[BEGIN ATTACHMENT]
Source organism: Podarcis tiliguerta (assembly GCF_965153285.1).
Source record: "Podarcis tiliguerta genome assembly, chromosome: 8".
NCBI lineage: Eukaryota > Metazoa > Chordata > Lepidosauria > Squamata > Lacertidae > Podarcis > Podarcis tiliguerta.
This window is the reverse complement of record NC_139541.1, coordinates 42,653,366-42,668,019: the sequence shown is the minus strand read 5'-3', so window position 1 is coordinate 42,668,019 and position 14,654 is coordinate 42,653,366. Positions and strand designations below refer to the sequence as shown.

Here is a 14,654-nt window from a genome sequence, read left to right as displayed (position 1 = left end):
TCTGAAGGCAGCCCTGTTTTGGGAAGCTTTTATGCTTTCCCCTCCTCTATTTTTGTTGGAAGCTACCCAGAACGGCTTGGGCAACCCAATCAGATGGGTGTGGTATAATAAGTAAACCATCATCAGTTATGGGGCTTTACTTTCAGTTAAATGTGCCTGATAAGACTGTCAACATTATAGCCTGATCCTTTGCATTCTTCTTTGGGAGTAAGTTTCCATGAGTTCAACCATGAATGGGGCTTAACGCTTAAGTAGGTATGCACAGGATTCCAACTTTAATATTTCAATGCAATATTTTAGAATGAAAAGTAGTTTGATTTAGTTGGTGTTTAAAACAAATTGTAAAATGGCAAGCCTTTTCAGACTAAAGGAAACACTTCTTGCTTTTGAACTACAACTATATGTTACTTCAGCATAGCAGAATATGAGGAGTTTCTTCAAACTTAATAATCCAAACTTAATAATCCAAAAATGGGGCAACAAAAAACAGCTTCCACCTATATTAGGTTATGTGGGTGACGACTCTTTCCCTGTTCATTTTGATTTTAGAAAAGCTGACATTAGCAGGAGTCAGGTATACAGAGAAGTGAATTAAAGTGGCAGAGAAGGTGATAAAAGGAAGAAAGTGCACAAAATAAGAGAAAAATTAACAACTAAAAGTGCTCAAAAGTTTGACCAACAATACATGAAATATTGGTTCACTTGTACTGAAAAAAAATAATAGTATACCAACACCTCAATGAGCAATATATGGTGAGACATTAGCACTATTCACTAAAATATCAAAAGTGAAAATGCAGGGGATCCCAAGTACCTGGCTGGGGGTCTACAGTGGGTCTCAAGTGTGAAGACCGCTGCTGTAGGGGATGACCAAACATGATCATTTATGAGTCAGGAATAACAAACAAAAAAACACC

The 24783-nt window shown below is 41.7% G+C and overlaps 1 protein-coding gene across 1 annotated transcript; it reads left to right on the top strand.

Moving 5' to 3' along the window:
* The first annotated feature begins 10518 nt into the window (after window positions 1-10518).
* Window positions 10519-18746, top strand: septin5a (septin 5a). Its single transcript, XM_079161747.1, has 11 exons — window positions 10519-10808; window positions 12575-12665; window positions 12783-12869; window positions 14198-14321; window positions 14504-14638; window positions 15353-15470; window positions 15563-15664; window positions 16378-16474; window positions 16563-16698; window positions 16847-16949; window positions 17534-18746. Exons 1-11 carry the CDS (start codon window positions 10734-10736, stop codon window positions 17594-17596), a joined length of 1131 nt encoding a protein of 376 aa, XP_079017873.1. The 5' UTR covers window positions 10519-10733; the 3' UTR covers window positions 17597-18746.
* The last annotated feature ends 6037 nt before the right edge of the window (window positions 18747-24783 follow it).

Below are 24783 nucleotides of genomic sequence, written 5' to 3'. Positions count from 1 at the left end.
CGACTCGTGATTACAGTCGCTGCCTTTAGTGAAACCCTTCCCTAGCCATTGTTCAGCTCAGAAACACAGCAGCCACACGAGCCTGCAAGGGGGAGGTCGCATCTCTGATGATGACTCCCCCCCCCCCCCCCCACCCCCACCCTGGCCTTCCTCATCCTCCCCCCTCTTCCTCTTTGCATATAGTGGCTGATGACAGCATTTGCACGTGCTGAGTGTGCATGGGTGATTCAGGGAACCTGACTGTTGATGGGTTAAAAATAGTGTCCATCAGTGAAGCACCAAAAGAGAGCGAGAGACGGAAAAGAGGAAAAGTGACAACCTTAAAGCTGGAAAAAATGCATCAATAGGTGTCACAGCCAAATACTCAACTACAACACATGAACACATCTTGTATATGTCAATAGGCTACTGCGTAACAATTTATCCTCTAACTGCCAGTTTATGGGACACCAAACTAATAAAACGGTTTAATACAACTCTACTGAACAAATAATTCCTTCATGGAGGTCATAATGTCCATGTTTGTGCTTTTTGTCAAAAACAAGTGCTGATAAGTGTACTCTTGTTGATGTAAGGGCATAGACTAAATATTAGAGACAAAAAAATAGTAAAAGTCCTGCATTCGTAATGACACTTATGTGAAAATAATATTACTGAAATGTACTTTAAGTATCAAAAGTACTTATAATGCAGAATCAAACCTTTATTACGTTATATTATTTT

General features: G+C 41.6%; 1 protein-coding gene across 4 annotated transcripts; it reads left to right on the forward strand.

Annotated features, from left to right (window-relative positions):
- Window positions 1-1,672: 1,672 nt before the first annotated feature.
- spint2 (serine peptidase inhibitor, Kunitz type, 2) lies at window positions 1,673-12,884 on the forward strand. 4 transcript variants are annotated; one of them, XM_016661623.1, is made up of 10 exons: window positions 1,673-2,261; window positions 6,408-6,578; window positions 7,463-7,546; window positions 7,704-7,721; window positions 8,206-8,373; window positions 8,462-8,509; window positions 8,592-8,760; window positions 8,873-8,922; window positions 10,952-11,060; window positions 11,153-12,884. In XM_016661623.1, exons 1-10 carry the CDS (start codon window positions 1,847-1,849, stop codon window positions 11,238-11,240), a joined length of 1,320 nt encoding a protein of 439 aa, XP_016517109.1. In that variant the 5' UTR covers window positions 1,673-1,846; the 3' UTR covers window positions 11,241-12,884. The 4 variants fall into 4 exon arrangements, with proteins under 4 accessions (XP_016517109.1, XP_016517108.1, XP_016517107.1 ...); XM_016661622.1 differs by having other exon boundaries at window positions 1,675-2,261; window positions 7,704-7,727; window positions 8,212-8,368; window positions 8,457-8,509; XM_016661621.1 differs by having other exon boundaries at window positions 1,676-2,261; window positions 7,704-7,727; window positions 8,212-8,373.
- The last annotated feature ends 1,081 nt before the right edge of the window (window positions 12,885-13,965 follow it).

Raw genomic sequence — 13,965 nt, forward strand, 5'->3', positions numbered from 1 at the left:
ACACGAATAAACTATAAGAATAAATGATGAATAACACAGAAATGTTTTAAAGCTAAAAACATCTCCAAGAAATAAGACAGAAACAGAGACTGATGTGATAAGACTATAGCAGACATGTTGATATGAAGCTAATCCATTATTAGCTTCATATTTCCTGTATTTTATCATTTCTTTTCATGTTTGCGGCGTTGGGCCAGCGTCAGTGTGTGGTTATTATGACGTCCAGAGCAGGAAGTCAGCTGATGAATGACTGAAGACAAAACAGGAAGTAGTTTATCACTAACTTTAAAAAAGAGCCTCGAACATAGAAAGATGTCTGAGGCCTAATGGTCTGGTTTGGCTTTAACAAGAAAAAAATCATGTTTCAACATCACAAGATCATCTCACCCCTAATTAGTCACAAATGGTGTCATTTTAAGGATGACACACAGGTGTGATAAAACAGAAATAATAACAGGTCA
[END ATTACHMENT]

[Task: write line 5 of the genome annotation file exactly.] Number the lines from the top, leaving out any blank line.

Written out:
Here is a 14,654-nt window from a genome sequence, read left to right as displayed (position 1 = left end):